A very ample series of experiments were made by Professor Aldini which show the eminent and superior power of galvanism beyond any other stimulant in nature. In the months of January and February last, he had the courage to apply it at Bologna to the bodies of various criminals who had suffered death at that place, and by means of the pile he excited the remaining vital forces in a most astonishing manner. This stimulus produced the most horrible contortions and grimaces by the motions of the muscles of the head and face; and an hour and a quarter after death, the arm of one of the bodies was elevated eight inches from the table on which it was supported, and this even when a considerable weight was placed in the hand.

Which is not to say it was really difficult to get permission.

Aldini’s experiments were a very public roadshow demonstration of Galvani’s ideas. London’s Royal College of Surgeons was, at that time, fascinated with the boundaries of life and death, and Aldini was more than happy to offer his services. As well, the 1751 (or 1752) Murder Act would not allow hanged criminals to be buried, and their corpses were often used for scientific discovery. Foster’s body, which had hung for an hour in slightly sub-zero temperatures, was the first complete corpse Aldini acted upon, but he wasn’t the first to get a chance.**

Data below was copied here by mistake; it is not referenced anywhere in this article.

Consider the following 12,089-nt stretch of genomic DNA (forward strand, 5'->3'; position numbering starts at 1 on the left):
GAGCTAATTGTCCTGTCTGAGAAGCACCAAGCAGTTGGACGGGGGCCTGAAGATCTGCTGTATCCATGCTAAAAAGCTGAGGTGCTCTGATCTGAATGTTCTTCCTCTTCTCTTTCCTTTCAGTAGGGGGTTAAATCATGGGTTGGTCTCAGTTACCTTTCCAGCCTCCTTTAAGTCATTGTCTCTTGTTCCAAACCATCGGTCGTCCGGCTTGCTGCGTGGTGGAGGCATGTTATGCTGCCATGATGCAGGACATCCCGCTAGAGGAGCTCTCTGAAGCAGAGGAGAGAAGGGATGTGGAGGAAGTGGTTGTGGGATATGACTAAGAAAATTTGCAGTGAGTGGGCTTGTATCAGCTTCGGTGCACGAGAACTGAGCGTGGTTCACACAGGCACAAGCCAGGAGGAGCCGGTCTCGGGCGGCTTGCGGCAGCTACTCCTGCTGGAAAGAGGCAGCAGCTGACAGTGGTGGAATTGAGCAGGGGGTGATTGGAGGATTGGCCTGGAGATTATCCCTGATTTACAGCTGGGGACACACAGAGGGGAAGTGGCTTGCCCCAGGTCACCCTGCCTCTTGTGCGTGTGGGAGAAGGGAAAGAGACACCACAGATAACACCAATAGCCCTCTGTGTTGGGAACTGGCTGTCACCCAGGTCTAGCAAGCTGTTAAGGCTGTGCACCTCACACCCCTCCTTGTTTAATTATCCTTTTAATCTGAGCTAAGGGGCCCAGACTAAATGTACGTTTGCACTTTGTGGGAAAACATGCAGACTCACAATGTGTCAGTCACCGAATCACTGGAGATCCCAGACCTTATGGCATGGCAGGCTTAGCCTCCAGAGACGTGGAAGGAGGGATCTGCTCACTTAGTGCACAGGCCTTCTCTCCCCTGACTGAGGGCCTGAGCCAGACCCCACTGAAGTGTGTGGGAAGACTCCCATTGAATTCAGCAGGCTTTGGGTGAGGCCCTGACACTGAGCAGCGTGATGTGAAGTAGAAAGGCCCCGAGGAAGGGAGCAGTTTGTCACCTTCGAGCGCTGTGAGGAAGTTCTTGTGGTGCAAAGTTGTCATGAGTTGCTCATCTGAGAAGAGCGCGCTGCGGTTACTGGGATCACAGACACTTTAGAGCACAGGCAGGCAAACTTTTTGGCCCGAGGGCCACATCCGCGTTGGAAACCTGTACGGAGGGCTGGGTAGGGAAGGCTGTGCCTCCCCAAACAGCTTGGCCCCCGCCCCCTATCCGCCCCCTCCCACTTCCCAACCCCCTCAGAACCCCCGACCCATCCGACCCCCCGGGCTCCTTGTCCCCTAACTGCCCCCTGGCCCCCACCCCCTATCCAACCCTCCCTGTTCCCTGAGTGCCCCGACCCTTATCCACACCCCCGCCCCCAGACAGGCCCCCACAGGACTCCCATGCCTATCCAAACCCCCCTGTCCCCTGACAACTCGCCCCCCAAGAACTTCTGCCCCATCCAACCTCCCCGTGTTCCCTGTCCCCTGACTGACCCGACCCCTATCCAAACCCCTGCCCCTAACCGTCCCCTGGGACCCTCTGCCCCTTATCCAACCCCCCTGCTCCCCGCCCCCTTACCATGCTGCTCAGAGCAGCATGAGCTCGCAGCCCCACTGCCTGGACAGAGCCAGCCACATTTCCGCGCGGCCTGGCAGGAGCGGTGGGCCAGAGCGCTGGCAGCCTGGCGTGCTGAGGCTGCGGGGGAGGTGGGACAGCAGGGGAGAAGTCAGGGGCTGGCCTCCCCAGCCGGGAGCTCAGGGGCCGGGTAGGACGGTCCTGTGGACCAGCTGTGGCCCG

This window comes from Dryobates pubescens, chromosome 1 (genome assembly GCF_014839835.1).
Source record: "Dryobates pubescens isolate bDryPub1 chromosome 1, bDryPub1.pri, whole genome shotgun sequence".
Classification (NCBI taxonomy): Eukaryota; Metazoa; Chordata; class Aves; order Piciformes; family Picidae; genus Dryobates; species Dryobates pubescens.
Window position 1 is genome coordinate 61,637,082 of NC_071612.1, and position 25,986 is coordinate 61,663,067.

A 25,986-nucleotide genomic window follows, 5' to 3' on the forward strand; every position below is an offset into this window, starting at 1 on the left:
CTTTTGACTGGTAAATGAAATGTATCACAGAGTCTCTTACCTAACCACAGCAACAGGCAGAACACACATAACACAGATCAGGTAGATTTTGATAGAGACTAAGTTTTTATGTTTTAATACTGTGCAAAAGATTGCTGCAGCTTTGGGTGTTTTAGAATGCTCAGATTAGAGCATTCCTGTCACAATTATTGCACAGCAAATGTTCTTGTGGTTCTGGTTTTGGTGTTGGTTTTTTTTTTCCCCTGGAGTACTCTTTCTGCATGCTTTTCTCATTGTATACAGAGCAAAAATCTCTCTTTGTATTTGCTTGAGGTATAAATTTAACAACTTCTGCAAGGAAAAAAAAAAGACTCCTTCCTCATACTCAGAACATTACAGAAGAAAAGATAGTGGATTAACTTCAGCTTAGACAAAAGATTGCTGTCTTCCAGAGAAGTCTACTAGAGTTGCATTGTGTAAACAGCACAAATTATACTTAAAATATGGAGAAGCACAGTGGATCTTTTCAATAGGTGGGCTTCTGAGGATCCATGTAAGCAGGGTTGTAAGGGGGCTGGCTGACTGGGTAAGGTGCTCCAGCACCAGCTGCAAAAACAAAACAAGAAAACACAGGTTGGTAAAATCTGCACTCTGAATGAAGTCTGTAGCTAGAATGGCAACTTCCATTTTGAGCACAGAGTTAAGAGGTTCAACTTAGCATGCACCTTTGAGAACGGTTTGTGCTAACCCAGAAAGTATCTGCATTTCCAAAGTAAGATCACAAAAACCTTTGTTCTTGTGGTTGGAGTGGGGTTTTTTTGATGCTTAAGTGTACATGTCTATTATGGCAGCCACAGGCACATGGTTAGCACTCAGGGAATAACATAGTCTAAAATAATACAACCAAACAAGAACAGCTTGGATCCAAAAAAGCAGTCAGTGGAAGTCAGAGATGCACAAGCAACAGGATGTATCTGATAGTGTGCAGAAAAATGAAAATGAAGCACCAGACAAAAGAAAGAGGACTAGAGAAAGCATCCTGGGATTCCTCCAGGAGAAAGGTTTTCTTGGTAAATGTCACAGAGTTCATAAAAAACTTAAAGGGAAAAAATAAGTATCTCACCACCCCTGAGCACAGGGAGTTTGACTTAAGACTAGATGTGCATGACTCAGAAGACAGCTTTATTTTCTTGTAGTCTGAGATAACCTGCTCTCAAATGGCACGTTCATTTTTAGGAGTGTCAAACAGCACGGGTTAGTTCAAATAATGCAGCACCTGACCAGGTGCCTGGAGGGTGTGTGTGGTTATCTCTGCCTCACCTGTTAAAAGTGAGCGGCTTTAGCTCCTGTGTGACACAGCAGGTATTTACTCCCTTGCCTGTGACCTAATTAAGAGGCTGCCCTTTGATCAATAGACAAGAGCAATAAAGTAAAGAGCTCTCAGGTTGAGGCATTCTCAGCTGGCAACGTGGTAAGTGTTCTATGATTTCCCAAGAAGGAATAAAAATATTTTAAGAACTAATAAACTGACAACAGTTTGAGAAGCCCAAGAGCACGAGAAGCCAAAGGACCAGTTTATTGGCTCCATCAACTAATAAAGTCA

The Newgate Calendar summarizes the events:

On the first application of the process to the face, the jaws of the deceased criminal began to quiver, and the adjoining muscles were horribly contorted, and one eye was actually opened. In the subsequent part of the process the right hand was raised and clenched, and the legs and thighs were set in motion. Mr Pass, the beadle of the Surgeons’ Company, who was officially present during this experiment, was so alarmed that he died of fright soon after his return home.